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Prader Willi Syndrome Research Paper

PWSA (USA) has been supporting research since 1983. The word, “symbiotic” means “a cooperative, mutually beneficial relationship between two people or groups.” All Prader-Willi syndrome support programs have a symbiotic relationship with research. We hope someday that research will make some of our programs less needed, but meanwhile research needs our programs to identify the issues and educate the researchers on the true needs of our children and families – and you to help us raise the fund to support this needed research.

We have continuous collaboration between out Scientific Advisory Board, our Clinical Advisory Board, our Research Committee (made up primarily of professional parents), and our staff to advance research. Between research, our support programs, our collaboration throughout the world, and your financial support, the progress we have made in the quality of our children’s lives due to this symbiosis would have made Dr. Prader and Dr. Willi very proud.

If you are looking for more information or have a question please email us at research@pwsausa.org

Prader-Willi Syndrome


Prader-Willi Syndrome (PWS) is a complex genetic disorder that typically causes low muscle tone, short stature, incomplete sexual development, cognitive disabilities, problem behaviours, and a chronic feeling of hunger that can lead to excessive eating and life-threatening obesity.

Most cases of PWS are attributed to a spontaneous genetic error that occurs at or near the time of conception for unknown reasons. In 99% of cases it is not inherited.  In a very small percentage of cases (2%), a genetic mutation that does not affect the parent is passed on to the child, and in these families more than one child may be affected. A PWS-like disorder can also be acquired after birth if the hypothalamic portion of the brain is damaged through injury or surgery.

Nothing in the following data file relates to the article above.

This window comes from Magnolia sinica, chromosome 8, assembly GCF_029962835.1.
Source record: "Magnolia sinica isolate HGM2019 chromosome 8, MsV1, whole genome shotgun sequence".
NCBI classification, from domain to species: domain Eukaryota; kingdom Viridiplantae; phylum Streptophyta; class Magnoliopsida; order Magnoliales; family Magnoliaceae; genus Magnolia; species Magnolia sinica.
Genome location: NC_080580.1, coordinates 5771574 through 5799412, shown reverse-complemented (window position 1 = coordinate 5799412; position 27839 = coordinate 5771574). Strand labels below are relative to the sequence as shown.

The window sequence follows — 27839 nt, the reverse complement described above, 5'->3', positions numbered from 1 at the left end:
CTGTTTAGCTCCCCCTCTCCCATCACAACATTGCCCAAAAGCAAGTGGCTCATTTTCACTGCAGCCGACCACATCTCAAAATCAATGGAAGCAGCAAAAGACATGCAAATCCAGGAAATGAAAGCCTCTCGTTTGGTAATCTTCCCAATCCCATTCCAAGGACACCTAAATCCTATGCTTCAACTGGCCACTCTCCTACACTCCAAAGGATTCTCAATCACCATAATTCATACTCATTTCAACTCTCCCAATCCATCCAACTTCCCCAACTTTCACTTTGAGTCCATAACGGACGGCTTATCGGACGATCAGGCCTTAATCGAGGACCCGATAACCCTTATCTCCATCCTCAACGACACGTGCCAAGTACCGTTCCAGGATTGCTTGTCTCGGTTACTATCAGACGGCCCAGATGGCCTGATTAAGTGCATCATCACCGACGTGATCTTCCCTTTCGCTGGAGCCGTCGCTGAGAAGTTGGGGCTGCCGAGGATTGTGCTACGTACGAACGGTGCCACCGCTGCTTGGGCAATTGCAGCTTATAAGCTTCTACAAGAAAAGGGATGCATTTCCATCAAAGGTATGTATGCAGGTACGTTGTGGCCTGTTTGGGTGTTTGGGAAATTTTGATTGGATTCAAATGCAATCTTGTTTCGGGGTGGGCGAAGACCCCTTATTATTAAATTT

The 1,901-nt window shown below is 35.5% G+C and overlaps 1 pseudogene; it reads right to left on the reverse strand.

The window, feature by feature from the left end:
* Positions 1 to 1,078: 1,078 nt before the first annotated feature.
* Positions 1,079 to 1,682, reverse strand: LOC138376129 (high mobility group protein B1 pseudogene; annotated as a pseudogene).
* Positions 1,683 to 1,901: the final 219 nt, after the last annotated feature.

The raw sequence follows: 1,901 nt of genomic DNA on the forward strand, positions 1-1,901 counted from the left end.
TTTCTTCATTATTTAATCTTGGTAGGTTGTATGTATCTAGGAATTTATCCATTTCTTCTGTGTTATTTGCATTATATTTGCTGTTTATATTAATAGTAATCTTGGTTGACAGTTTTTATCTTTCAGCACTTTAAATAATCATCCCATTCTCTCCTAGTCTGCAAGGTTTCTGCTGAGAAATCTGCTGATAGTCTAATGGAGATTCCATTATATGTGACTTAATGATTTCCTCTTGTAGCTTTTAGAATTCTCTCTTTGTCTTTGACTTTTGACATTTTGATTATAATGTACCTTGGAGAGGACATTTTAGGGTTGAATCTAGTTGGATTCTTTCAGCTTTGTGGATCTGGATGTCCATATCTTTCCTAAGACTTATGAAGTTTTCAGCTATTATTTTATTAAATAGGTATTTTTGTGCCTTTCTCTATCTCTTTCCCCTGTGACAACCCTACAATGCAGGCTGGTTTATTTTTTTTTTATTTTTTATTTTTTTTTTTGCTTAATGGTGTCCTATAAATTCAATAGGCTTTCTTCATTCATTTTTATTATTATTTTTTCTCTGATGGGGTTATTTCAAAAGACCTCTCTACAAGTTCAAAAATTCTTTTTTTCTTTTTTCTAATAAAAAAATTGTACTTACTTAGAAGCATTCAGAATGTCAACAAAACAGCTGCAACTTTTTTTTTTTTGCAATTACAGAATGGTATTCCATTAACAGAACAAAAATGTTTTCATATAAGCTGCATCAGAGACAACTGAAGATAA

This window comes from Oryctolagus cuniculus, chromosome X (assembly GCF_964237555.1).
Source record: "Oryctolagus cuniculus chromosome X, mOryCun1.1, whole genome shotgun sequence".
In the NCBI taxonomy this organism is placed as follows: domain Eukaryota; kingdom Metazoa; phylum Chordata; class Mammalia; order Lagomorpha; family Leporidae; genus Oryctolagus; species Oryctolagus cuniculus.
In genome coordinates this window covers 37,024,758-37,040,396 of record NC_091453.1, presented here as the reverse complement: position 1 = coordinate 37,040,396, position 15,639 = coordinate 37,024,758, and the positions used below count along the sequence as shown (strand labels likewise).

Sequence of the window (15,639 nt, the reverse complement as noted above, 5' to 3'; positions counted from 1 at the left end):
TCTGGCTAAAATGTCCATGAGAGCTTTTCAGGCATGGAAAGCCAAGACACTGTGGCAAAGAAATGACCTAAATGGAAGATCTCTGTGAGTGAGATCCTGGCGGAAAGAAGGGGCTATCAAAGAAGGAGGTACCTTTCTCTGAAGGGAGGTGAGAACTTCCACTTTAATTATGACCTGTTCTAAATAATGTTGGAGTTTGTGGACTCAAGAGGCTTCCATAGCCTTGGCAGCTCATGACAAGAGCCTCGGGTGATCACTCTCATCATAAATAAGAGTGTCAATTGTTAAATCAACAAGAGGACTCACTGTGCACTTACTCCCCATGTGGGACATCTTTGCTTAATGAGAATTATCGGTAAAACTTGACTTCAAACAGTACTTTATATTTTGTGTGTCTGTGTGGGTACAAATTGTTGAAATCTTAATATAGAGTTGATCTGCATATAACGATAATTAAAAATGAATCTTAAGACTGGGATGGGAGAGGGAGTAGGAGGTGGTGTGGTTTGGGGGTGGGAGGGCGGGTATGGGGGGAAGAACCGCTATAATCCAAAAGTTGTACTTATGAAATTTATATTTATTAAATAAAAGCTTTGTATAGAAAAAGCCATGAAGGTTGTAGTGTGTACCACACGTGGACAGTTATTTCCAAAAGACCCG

The disorder occurs in 1 in 12,000 - 15,000 births, in both sexes and all races. The name of the syndrome is derived from the names of the doctors who first described the disorder in 1956.

PWS babies are born with very low muscle tone, so that it is extremely difficult for them to suck. In most cases they need to be fed initially by tube or special teats, or with a teat that has a larger hole than normal.  Babies with PWS do not cry very often and if they do it is a quite a feeble cry. They also sleep a lot. They take longer than usual to reach developmental milestones such as independent sitting.

At about two years of age, or in some cases later, they will start putting on excess weight. This may be accompanied by a compulsion to eat and an obsession with food. Serious weight gain can result in obesity which can cause high blood pressure, respiratory difficulties, diabetes and other problems. Changes in behaviour may also become evident over time with tantrums, stubbornness and mood swings occurring.


There is no cure for Prader Willi syndrome. Early diagnosis will allow parents to manage their child’s diet and avoid the problems resulting from obesity, and will facilitate access to early intervention services and identify areas of need or risk.

People with PWS, from the onset of insatiable appetite, will never have control over their craving. It is not a matter of self control; their brain just doesn't register that they have had enough to eat. They require considerably fewer calories - 30 to 50% less than the average person - so they should never be put in a situation where they are left alone with food. They have a strong need for routine, sameness and consistency in their environment and poor emotional control. People with PWS can tire more easily and may fall asleep during the day.


People with PWS have a range of learning disabilities regardless of their IQ, which is often in the mild to borderline range of intellectual disability. However poor social and emotional skills inhibit the person performing up to that IQ. Rigid behaviour and tantrums are part of the syndrome.

Most children with PWS go to local kindergarten and primary school. Some may go through high school or attend a special school to learn life skills. People with PWS often work in supported employment. Independent living is rarely achieved.

Further Information and Support

Click here for the latest Australian research papers on Prader-Willi Syndrome.

Prader Willi Syndrome Association of Victoria
PO Box 92, Kew VIC 3101
Ph/Fax (03) 9889 7924
Email info@pws.asn.au
www.pws.asn.au    (with information on other Australian support associations)

National Institutes of Health - USA

Prader-Will Syndrome Assocation - USAwww.pwsausa.org


Reviewed by Padraic Grattan-Smith, Sydney Children's Hospital, Australia


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